I mean, of course, if you put a bald banker together with a male show dancer, what choice did we really have?

We drove all over for months looking for spaces and writing business plans and then playing Halo on the X-Box to blow off steam. Eventually, a commercial broker introduced us to a space in Mountlake Terrace. It was 6,400 square feet next to a QFC and seemed to be prime retail. Mark and I gathered other partners (Mark’s friend Nathan, and my friends Gary and Luke) to raise cash, and then Rick provided the credit and his reputation. We called our new venture Retrofit, using a Seattle firm to create the branding elements.

At that time, my wife and I moved into the Snohomish house she grew up in, leaving Seattle behind in favor of rural commuting to the gym every day instead. She still worked at the UW, helping run a lab, and then came home to help me at the gym. She was and is an amazing woman, who stuck by me through some very bleak times. We are stronger for it.

The house was nearly condemned and in sore need of a major overhaul. My mom and dad came and stayed in hotels while helping remodel our house while Mae and I worked. I would come home after a very long day at the gym and crawl under the house to help with plumbing. We rebuilt the entire house from the inside out and ended up having to take a second mortgage to do it. We knew that everything would be fine since even though we had a lot of debt, real estate would most certainly keep going up and we would be making tons of money on our gyms after we opened three to five of them in the next couple of years as was our plan. We had run the numbers and were determined we would become wealthy.

CRASH Goes the Economy

This was a very tough time in my life that I am going to skirt over very quickly so as not to make myself rant excessively. We bought in at the top of the market on everything. We even went to the big IHRSA convention in Los Vegas to buy equipment. We did our research and studied our demographics and we were sure we could do it.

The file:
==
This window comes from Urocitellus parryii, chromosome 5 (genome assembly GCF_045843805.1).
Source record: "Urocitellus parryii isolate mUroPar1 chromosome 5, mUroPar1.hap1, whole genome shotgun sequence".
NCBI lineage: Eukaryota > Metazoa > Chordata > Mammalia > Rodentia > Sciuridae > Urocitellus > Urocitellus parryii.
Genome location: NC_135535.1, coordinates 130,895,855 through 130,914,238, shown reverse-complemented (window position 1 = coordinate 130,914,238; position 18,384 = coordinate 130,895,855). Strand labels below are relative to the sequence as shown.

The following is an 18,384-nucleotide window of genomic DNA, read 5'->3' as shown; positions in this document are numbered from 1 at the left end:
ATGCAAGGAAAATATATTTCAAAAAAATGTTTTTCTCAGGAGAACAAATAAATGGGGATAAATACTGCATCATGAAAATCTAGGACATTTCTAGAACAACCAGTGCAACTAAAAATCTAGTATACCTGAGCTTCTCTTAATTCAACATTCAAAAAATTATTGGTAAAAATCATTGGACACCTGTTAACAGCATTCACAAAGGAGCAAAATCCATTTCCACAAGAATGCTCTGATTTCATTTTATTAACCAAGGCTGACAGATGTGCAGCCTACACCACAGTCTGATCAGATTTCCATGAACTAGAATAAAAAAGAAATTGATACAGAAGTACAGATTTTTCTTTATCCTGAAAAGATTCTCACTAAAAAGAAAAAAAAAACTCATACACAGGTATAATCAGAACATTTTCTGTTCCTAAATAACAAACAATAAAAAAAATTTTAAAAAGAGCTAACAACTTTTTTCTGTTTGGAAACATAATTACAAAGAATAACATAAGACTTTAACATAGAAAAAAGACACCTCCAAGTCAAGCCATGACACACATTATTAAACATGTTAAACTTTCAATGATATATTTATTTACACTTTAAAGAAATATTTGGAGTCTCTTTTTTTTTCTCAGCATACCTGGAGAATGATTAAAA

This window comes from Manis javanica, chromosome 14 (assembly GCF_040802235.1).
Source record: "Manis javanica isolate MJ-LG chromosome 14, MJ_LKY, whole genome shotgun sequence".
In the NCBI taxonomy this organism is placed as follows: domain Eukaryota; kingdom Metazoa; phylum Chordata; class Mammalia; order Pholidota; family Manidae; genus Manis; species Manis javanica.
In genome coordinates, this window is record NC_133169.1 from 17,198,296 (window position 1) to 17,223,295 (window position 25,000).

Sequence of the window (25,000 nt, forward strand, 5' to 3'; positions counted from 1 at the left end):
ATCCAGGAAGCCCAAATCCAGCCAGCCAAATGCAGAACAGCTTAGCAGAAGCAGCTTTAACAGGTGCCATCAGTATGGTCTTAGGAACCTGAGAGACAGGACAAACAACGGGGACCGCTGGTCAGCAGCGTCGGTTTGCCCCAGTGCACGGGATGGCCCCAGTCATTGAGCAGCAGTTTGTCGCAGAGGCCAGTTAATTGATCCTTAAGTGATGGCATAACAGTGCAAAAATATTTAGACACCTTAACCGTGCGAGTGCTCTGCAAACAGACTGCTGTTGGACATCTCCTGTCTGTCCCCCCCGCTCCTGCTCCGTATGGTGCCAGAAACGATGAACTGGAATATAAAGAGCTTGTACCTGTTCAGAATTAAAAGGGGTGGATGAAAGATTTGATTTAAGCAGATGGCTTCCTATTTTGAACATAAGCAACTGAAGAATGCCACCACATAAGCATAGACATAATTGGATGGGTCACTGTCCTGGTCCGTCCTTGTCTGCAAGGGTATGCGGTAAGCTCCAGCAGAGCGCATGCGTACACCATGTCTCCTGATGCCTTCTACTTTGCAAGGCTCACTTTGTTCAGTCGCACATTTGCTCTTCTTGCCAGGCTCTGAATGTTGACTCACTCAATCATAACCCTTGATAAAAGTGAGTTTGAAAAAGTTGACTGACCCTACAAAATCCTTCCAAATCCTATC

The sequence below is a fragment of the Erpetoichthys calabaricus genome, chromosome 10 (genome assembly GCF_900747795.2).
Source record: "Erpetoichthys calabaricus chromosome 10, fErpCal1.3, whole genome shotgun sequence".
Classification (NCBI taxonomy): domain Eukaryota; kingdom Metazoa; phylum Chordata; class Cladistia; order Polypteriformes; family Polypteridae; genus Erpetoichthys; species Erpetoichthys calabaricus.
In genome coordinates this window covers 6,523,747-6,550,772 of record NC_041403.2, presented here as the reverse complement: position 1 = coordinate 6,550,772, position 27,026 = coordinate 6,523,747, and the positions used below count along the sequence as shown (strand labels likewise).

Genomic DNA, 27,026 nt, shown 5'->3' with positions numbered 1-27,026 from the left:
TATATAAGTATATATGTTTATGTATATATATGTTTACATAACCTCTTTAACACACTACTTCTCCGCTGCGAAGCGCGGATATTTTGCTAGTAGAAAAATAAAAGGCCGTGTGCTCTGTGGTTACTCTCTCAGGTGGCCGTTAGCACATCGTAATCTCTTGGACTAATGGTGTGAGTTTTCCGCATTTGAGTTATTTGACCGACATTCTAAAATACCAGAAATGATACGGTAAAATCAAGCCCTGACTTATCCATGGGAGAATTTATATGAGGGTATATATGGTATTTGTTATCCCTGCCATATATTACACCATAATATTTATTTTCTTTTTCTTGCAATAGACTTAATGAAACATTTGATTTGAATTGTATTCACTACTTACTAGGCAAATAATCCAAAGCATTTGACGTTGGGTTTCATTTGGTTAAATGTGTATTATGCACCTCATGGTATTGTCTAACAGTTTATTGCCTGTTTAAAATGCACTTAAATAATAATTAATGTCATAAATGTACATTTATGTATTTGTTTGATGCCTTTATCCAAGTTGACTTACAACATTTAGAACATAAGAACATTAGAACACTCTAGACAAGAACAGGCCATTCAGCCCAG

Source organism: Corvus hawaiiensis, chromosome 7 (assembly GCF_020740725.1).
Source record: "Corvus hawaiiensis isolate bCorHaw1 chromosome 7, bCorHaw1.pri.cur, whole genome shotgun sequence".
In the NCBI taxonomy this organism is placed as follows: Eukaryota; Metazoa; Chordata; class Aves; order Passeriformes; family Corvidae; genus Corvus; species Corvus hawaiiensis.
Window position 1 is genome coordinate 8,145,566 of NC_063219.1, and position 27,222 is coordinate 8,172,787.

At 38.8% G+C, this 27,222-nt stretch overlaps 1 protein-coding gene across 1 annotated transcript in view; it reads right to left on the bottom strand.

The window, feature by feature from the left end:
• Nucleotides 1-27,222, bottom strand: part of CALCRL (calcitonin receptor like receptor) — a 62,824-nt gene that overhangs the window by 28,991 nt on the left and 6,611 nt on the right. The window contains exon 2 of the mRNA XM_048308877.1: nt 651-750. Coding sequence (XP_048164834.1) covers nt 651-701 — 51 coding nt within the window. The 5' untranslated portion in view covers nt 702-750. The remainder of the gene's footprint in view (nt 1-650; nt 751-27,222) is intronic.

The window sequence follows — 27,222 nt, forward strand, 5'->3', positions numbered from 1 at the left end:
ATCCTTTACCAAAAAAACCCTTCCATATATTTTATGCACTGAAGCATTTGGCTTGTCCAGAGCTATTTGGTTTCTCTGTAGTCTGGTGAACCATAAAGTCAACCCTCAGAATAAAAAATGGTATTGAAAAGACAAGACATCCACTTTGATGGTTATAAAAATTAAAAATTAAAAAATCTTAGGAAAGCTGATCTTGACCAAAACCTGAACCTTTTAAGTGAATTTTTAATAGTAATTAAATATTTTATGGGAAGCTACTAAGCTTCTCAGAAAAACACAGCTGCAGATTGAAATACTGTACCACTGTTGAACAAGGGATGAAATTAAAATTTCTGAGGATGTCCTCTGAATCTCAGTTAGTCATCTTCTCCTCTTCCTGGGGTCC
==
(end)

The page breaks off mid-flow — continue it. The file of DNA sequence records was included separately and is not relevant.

I signed up 635 new clients (setting a few records), in the worst time of the year to open a gym (summer), as fast as I could and things looked pretty good, but behind the scenes, we were falling apart. Let’s just say none of us could get along and there was some power plays that drove us further apart. The stock was internally devalued and somehow through some very tricky legal handiwork, I no longer had any control or value in the company and my equity had been reduced to nothing. I learned a huge lesson that day and for many days after that.

Luckily, while I was there, a guy named Wayne came in and had me try AdvoCare. I was very skeptical, but the stuff worked. In three weeks, without changing diet or exercise, the products helped me lose two notches on my belt, gain a pound of muscle, and feel more energy than I did in high school, and that was exactly what I needed at the time. Later, Mae would use the products to go from a size 12 to a 6 after kids and looks and feels amazing. We have maintained those results for over eleven years and love every aspect of the company and products. The customers were starting to love it too, but we didn’t have much time in the gym left to introduce it there.